2023 Case Study 1 25 year old Caucasian female 5 6 110 pounds Allergic to wheat No
Nursing 2023 Clinical Case
2023 Case Study 1 25 year old Caucasian female 5 6 110 pounds Allergic to wheat No – Course Fighter
Case Study #1
25-year old Caucasian female 5’6” 110 pounds
Allergic to wheat
No medications currently taken
CC: Glossitis and diarrhea
Patient noticed over the past week her tongue has become sore and inflamed. She feels the pain is constant, aggravated by eating and alleviated by “not letting anything touch it.” Patient states tongue feels “tender.” She has no idea what is causing it. No other treatments have been attempted. Severity/significance is a 9 out of 10. She also states she has had diarrhea “worse than usual for the past 6 months.” When asked if she has an chronic conditions, she states she has Celiac Disease but has a “tendency not to avoid pastries – her favorite!” Currently, her diarrhea is worse after she eats going up to 6 times per day. She does notice the frequency increases when she eats any bread product and it is stops when she stops eating bread products. On occasion, she takes over the counter diarrhea medication. The severity is 5 out of 10. Blood work shows red blood cells are larger than normal (macrocytic).
Case Study #2
70-year old Black male 5’10” 200 pounds.
No Known Drug Allergies
Currently taking Lisinopril and Crestor
Patient has noticed he has had difficulty swallowing food over the past 8 months. He has noticed that in the beginning it only occurred with solid food but now it has progressed to include really any type of food. Nothing appears to alleviate the condition. He is only reminded of it “when he starts to eat.” He has tried no other treatments. Severity is 8 out of 10. When asked if he has noticed anything else, he mentioned he has lost 10 pounds without trying in the last month and feels he has lost his strength. Also, he notices when he actually “decides to eat” he does not eat much and feels full quickly. CT scan shows epigastric mass.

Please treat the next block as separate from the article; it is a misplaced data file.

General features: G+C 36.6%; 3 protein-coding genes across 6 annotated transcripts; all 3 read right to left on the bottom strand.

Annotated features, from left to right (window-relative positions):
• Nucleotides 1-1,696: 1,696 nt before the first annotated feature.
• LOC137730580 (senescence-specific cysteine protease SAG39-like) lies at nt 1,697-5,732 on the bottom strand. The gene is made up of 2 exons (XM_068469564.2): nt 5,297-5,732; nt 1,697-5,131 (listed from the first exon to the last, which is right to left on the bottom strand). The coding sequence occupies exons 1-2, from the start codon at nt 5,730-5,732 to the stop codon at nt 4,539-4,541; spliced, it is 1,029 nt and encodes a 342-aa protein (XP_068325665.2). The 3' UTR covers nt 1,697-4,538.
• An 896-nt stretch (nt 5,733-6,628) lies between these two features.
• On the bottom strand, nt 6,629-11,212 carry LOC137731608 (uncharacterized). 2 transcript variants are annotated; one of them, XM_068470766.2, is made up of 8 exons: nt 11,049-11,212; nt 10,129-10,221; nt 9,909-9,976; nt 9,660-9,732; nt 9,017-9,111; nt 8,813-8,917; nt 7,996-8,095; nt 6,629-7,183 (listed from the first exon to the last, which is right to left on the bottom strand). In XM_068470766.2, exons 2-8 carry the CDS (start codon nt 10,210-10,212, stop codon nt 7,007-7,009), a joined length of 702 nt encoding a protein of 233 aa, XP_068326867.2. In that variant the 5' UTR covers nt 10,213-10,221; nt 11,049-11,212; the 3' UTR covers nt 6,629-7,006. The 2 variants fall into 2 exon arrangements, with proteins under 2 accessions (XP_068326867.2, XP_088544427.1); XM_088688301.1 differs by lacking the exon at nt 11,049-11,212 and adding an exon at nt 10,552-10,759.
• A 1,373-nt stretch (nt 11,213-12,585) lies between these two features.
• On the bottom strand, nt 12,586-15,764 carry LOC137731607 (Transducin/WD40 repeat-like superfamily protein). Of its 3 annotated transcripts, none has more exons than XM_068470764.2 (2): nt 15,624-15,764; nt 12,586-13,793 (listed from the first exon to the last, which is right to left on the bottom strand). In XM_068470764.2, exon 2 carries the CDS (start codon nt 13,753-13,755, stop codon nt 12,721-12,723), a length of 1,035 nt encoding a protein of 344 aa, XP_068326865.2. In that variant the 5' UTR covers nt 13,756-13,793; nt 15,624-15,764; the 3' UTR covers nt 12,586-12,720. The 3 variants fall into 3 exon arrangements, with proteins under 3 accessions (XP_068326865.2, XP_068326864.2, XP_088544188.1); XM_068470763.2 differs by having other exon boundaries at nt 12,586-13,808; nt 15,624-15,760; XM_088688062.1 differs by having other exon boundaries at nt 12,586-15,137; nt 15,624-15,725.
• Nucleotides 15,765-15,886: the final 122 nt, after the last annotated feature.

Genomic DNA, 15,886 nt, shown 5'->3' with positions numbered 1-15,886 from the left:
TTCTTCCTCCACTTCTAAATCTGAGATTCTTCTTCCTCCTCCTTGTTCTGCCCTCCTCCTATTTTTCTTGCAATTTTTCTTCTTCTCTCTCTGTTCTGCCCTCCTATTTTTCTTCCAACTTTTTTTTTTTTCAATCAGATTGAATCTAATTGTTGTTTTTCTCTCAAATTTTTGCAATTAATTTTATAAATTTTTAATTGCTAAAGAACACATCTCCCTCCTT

Case Study #3
57-year old female
5’5” 300 pounds
No Known Drug Allergies
Current medications – none
CC: Sudden one-sided facial paralysis
Patient states that her family noticed during Thanksgiving dinner that one side of her face became “frozen.” Patient became extremely upset and wanted to be taken to the emergency room. Family took her to the emergency room and the following exams were done:
CT – negative for infarct but to be sure MRI was done and was also negative for infarct, mass lesion or hemorrhage. Facial paralysis went away within the hour. However, patient was kept in the hospital for observation.
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